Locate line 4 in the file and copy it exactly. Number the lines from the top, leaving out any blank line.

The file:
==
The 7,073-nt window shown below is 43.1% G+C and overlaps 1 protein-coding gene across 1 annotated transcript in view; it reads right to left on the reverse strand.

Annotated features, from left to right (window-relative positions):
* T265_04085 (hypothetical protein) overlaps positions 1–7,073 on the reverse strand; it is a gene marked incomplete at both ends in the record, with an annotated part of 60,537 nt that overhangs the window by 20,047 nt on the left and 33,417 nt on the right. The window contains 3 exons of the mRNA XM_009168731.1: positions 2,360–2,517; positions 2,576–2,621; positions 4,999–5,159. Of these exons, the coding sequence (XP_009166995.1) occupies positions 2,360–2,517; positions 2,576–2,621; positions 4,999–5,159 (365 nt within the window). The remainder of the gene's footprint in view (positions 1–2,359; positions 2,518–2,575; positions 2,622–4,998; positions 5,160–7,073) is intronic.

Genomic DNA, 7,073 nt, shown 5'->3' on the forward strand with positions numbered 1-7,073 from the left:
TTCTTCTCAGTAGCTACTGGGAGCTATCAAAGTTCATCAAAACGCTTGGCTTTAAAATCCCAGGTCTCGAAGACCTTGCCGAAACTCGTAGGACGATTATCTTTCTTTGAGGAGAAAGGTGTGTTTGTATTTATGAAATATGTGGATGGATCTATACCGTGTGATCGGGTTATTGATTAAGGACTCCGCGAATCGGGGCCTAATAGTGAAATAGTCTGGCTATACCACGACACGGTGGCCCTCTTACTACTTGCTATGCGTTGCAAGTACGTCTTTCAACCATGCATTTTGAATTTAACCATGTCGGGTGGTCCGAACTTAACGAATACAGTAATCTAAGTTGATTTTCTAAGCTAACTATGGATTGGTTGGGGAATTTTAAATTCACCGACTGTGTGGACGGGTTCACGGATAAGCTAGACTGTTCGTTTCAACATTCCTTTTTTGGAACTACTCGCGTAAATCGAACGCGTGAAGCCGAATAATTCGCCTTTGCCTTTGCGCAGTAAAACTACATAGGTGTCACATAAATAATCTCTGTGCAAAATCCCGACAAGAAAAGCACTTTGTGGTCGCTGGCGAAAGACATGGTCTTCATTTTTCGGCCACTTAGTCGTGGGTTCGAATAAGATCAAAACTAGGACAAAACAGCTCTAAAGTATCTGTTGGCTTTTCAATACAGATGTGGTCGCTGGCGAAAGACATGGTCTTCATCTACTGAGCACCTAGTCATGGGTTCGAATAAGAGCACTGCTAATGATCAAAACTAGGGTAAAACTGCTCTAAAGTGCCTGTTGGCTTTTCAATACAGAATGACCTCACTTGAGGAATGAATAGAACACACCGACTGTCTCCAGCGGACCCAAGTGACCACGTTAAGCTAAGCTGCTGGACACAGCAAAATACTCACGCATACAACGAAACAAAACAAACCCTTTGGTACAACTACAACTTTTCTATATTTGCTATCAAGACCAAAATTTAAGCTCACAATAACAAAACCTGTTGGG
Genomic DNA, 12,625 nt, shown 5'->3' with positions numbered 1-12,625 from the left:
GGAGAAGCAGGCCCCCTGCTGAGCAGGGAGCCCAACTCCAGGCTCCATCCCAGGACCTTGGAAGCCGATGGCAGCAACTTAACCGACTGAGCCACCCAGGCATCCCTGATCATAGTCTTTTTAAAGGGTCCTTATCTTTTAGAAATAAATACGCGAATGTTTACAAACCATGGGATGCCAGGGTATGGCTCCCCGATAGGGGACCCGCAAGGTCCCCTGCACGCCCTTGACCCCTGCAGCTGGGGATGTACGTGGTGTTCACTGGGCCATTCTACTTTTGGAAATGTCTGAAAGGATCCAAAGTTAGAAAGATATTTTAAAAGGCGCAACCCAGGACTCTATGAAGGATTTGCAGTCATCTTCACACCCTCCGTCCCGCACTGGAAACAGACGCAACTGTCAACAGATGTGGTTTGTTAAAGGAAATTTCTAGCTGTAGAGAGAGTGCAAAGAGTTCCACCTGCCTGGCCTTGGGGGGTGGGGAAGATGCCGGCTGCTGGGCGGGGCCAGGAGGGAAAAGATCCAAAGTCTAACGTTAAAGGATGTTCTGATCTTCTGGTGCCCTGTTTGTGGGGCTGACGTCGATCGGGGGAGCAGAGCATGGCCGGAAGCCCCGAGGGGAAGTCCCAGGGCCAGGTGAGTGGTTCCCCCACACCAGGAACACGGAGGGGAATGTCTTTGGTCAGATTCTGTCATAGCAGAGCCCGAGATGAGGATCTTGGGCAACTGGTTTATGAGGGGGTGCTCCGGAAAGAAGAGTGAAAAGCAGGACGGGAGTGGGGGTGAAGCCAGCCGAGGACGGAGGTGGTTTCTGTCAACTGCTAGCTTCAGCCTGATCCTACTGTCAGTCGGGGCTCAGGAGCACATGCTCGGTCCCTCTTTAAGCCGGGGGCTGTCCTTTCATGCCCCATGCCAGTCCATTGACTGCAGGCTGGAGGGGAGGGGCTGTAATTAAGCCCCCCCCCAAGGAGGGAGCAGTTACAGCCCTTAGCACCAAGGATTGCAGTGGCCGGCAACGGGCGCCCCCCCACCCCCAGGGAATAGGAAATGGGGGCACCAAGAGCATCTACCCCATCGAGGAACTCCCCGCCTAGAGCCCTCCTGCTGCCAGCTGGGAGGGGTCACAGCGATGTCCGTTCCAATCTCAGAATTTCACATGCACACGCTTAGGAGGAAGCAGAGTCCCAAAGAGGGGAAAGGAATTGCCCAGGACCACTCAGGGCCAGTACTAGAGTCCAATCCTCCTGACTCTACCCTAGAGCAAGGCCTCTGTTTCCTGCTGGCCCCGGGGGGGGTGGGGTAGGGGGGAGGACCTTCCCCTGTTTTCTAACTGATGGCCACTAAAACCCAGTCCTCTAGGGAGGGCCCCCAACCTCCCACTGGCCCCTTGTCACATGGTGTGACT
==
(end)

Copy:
Genomic DNA, 7,073 nt, shown 5'->3' on the forward strand with positions numbered 1-7,073 from the left: